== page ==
He is one of the most reputed psychiatrists in Spain and has been the Head of Psychiatry at the Ramón y Cajal Hospital (Madrid) for 25 years. His passion for teaching, clinical practice and research has led to his putting off retirement several times and remaining on the front line. This entails working in the basement of the Madrid hospital, where each week he sees approximately 20 people with mental illness, as well as at the Alcalá de Henares University (Madrid), where he trains the future generations of this medical specialty, stressing the importance of listening to and empathizing with patients.



He has a soft, calm tone of voice. He admits that he is accustomed to privacy, behind closed doors. Mental illness in Spain is still a major taboo; mentioning it is still something that is frowned upon. We interviewed Jerónimo Saiz (Madrid, 1948) in his office, first thing in the morning, shortly before his patients arrived to talk about their depression, bipolar disorder or schizophrenia, the fields he knows best. He admits that he finds it hard to smile. “All we doctors have difficult or incurable cases.”

What does your work entail?

This hospital’s catchment population is over 600,000 people. There’s a lot of work. We come across all kinds of mental illnesses, from mild ones such as anxiety and stress, which are increasingly common, to other more severe ones such as schizophrenia, bipolar disorder or depression, which is one of the most worrying. We have a hospitalization unit and a day hospital where we offer psychoeducation, which is designed to help families cope with the uncertainty, anger and frustration inherent in living with a mentally ill individual. Our goal is to treat patients just like any other sick person, not as a potentially unpredictable, violent or incurable individual.

What kind of people pass through your office?

Many of our patients fall ill in adolescence, when they are still young. This is the case, for example, with bipolar disorder, which takes up to ten years to be diagnosed and which already affects about two percent of the population. Most of the patients arrive here somewhat wary, some with hostility and distrust, but with the need for advice. Sometimes they come of their own volition, but often it is on the insistence of their parents, who also suffer a great deal. The patients are aware that something is wrong, but their disorder often distorts their perception and hinders their full collaboration. Many will require treatment throughout their lives.


“There is a lack of resources, as mental illness is still not
a priority on the political agenda”






You are of the view that depression is a major public health issue

Without a doubt. This is an illness that is tremendously incapacitating, produces great suffering, has a huge economic impact and, in the most severe cases, can even lead to suicide. It’s an overlooked reality. Depression is difficult to detect and there are many patients who are never even diagnosed – nor, therefore, treated.

Is there a lack of resources?

Spain has improved greatly in research and, generally speaking, we have an excellent healthcare network, which, moreover, is public, free and universal, but resources always fall short. The health and social services are increasingly unable to cope with the increasing number of consultations for issues that, some years ago, were not problems. These are due to a highly diverse range of conflicts and maladies related to the workplace, family or partner, as well as emerging pathologies such as those related to addictions (alcohol and gambling) or eating disorders. Psychiatric centers also have no places available. Mental illness is still not a priority on the political agenda.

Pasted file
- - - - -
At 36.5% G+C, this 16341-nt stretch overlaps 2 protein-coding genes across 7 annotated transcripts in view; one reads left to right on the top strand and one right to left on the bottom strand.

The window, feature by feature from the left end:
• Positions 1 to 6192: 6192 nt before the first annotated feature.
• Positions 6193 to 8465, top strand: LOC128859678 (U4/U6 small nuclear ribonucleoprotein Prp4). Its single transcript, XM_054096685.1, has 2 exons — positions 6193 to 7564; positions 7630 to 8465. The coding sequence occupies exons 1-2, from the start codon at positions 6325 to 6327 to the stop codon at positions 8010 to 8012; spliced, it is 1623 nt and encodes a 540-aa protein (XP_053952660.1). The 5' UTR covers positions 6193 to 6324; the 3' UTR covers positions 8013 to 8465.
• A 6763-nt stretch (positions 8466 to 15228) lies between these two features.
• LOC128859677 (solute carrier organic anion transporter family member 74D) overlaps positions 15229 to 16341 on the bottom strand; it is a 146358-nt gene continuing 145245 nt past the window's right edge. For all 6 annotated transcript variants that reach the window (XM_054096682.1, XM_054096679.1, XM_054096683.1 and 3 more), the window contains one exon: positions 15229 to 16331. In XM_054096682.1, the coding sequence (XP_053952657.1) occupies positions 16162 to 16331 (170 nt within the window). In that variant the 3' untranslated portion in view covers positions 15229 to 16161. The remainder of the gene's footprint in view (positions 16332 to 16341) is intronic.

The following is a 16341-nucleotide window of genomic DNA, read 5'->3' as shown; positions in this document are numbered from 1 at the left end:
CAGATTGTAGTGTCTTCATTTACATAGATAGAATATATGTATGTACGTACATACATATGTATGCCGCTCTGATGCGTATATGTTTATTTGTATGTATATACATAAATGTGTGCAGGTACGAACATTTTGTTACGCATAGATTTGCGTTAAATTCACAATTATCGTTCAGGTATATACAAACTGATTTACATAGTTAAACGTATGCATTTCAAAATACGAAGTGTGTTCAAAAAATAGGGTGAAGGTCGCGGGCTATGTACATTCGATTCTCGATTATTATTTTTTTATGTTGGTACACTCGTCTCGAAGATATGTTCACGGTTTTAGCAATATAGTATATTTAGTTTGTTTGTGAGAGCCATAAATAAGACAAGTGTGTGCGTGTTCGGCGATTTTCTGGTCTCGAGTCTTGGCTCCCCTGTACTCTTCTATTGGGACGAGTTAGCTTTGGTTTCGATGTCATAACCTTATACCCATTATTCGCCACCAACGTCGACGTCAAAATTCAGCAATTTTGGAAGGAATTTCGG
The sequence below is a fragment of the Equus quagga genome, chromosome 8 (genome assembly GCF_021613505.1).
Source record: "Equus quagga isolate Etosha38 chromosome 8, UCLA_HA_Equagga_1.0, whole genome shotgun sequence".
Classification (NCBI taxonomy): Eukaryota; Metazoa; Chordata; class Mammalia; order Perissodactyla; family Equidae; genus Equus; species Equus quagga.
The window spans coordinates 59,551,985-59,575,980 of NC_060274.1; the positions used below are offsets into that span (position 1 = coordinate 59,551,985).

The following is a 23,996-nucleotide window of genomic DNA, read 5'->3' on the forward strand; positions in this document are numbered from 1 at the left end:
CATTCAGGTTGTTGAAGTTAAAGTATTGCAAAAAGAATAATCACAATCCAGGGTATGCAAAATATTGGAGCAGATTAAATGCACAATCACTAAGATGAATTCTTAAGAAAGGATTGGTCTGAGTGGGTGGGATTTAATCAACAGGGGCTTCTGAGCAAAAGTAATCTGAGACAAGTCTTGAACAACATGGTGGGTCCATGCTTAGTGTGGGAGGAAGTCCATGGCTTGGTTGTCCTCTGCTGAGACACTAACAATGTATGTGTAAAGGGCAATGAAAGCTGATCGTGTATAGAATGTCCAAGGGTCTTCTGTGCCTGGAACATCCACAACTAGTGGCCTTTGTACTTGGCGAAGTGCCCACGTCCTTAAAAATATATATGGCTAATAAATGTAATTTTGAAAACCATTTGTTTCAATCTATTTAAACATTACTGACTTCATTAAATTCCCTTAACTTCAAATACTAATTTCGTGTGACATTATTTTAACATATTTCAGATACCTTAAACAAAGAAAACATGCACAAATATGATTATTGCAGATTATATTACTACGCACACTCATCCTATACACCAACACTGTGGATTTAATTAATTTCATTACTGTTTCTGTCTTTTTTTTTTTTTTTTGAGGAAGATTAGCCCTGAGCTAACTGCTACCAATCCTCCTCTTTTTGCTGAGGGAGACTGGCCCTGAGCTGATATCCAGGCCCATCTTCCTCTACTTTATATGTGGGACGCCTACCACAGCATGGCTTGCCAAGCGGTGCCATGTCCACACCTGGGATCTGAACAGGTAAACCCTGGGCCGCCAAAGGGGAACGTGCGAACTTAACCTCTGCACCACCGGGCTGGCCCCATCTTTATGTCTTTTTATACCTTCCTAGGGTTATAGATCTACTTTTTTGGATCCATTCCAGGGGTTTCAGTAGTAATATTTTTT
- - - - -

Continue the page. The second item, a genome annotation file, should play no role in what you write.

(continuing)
We go to the gym a lot, yet pay much less attention to our mental health. Are we not aware of its importance?

Indeed, mental health is just as important as physical health. There’s no health without mental health. We should take care of all the aspects that have to do with our emotional wellbeing, including the concept we have of ourselves, as well as our ability to solve problems and establish high-quality relationships. In addition, we should not suffer a difficult situation in silence, nor with a feeling of shame.. It’s important to recognize that one is going through a rough patch and needs to seek help.

What improves our mental health?

Maintaining important, significant social relationships is essential for our mental health. We must surround ourselves with positive people, those who enrich our lives. Generosity is another fundamental factor. Empathic people, those willing to share and who show gratitude, are more cheerful and therefore happier. The opposite occurs with negative people, who tend to be selfish and therefore less healthy, poorer and more solitary.


This Spanish psychiatrist trained at various health centers and international universities, and has been working at the Ramón y Cajal Hospital of the University of Madrid for over 20 years. He is currently senior researcher at the CIBERSAM (Mental Health Network Biomedical Research Center) in Madrid and a member of prestigious international scientific associations such as the International College of Neuropsychopharmacology and the American Psychological Association, among others. He has received numerous accolades, most noteworthy being First Prize at the “Juan José Barcia Goyanes” Clinical Neuroscience Awards.